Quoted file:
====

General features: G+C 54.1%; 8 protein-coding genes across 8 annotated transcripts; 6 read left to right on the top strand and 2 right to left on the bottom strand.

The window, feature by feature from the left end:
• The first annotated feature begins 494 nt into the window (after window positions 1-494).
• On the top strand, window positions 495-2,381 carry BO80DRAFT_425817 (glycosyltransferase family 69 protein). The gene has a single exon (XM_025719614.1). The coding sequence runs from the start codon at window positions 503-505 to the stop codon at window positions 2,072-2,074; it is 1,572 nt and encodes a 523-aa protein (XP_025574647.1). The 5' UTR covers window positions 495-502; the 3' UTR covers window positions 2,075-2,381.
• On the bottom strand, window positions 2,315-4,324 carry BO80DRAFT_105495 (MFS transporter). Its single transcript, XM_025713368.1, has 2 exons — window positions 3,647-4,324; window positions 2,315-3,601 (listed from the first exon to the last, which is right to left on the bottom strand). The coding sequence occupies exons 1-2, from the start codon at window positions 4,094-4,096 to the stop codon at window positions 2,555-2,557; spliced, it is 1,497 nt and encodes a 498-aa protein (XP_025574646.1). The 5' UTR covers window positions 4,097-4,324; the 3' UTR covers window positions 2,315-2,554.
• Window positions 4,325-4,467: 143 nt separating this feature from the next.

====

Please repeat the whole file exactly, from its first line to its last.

General features: G+C 54.1%; 8 protein-coding genes across 8 annotated transcripts; 6 read left to right on the top strand and 2 right to left on the bottom strand.

The window, feature by feature from the left end:
• The first annotated feature begins 494 nt into the window (after window positions 1-494).
• On the top strand, window positions 495-2,381 carry BO80DRAFT_425817 (glycosyltransferase family 69 protein). The gene has a single exon (XM_025719614.1). The coding sequence runs from the start codon at window positions 503-505 to the stop codon at window positions 2,072-2,074; it is 1,572 nt and encodes a 523-aa protein (XP_025574647.1). The 5' UTR covers window positions 495-502; the 3' UTR covers window positions 2,075-2,381.
• On the bottom strand, window positions 2,315-4,324 carry BO80DRAFT_105495 (MFS transporter). Its single transcript, XM_025713368.1, has 2 exons — window positions 3,647-4,324; window positions 2,315-3,601 (listed from the first exon to the last, which is right to left on the bottom strand). The coding sequence occupies exons 1-2, from the start codon at window positions 4,094-4,096 to the stop codon at window positions 2,555-2,557; spliced, it is 1,497 nt and encodes a 498-aa protein (XP_025574646.1). The 5' UTR covers window positions 4,097-4,324; the 3' UTR covers window positions 2,315-2,554.
• Window positions 4,325-4,467: 143 nt separating this feature from the next.